Rumi’s Poetry

Rumi has given the world tens of thousands of verses of inspiring love poetry. The life-changing event most responsible for this prolific output is his meeting in 1244 with Shamseddin (Shams) of Tabriz (1185-1248). The two spent less than three years together, yet Shams was able to transform Rumi into an ecstatic lover of God.

Rumi has given the world tens of thousands of verses of inspiring love poetry. The life-changing event most responsible for this prolific output is his meeting in 1244 with Shamseddin (Shams) of Tabriz (1185-1248). The two spent less than three years together, yet Shams was able to transform Rumi into an ecstatic lover of God,

The Works of Rumi
Dîvân -i Kebîr
(two volumes of poetry in various meters and forms)
Mesnevî
(6 volumes of stories and anecdotes all in one poetic meter)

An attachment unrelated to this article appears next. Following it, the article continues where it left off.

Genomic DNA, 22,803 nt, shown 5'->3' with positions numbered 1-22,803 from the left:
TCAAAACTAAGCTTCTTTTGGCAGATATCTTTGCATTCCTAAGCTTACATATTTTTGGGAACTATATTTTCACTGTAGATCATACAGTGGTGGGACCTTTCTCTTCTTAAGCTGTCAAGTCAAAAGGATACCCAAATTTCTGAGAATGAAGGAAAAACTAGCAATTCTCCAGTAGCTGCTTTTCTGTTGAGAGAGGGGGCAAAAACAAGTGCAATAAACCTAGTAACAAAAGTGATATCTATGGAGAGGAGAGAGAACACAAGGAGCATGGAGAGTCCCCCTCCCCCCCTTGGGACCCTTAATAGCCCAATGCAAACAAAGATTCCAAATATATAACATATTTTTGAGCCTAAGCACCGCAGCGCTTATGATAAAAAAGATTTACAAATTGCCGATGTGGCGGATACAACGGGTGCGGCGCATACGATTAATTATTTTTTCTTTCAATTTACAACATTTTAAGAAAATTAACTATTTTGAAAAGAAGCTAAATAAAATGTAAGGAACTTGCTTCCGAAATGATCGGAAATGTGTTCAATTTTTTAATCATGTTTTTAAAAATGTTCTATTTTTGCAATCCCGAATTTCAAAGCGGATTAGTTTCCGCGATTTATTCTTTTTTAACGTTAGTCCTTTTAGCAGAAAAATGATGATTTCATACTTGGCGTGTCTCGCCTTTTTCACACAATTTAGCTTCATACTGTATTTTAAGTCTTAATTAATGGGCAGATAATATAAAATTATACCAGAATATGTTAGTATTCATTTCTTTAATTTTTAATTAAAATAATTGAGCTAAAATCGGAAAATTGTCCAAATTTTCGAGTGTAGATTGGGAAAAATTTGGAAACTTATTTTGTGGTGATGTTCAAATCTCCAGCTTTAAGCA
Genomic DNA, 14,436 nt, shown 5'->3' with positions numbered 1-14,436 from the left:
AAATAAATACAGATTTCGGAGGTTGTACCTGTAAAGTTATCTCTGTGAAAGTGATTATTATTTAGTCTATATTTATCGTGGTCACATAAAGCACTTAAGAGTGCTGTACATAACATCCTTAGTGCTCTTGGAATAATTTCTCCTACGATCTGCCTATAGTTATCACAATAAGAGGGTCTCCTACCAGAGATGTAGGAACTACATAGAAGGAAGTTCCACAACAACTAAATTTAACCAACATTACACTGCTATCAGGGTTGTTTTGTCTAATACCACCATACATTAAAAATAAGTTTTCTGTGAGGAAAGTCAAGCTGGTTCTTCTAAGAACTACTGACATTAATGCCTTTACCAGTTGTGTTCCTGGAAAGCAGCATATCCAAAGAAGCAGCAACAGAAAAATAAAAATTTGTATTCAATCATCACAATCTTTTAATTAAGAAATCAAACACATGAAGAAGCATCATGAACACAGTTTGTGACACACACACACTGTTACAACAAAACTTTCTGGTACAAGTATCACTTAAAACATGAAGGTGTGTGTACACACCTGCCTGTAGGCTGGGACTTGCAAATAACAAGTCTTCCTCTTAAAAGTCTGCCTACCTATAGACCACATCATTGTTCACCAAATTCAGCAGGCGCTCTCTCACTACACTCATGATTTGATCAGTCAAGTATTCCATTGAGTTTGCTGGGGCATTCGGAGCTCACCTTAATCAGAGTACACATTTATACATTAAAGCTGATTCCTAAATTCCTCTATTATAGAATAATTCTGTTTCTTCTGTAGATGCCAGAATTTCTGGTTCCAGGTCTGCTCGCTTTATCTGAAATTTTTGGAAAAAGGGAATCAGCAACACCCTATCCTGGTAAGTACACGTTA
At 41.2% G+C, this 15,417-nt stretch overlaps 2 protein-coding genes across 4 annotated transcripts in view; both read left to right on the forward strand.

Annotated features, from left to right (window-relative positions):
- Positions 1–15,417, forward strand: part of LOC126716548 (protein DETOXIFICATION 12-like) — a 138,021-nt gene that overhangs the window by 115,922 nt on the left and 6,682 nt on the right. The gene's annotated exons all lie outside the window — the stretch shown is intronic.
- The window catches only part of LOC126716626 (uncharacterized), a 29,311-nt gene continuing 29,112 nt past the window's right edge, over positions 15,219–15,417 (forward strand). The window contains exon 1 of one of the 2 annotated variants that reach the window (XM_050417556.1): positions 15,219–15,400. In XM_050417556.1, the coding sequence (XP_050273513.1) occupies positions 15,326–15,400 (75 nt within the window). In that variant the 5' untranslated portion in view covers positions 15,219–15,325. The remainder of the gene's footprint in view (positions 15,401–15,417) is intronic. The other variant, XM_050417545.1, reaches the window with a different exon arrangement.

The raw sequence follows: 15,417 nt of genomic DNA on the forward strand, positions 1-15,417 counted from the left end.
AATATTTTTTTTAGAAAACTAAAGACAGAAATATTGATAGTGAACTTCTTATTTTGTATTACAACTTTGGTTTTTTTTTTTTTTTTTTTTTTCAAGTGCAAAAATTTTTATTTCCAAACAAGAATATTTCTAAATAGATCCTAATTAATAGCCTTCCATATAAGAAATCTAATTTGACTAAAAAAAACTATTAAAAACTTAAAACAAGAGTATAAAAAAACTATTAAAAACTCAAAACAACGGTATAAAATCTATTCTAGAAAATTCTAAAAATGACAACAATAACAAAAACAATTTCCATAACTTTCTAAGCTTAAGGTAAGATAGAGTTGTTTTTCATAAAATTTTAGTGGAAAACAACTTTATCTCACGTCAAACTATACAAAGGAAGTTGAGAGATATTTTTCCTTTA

Mektubat
(letters)
Mecâlis-I Seb’a (seven sermons)
Fîhi Mâ Fîhi (conversations)
Rumi’s two most famous works are in poetic forms.
The sheer volume of his poetry is astounding.
Our focus is on his poetry in the Dîvân-i Kebir,
which includes over 44,000.

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Each week we post/email a poem from Rumi’s Dîvân-i Kebîr, translated by Nevit Ergin. We alternate each week between a lyrical ode (ghazal) and a single quatrain (rubai). It’s free, and you can unsubscribe at any time. Sign up for the FREE weekly Rumi poem.

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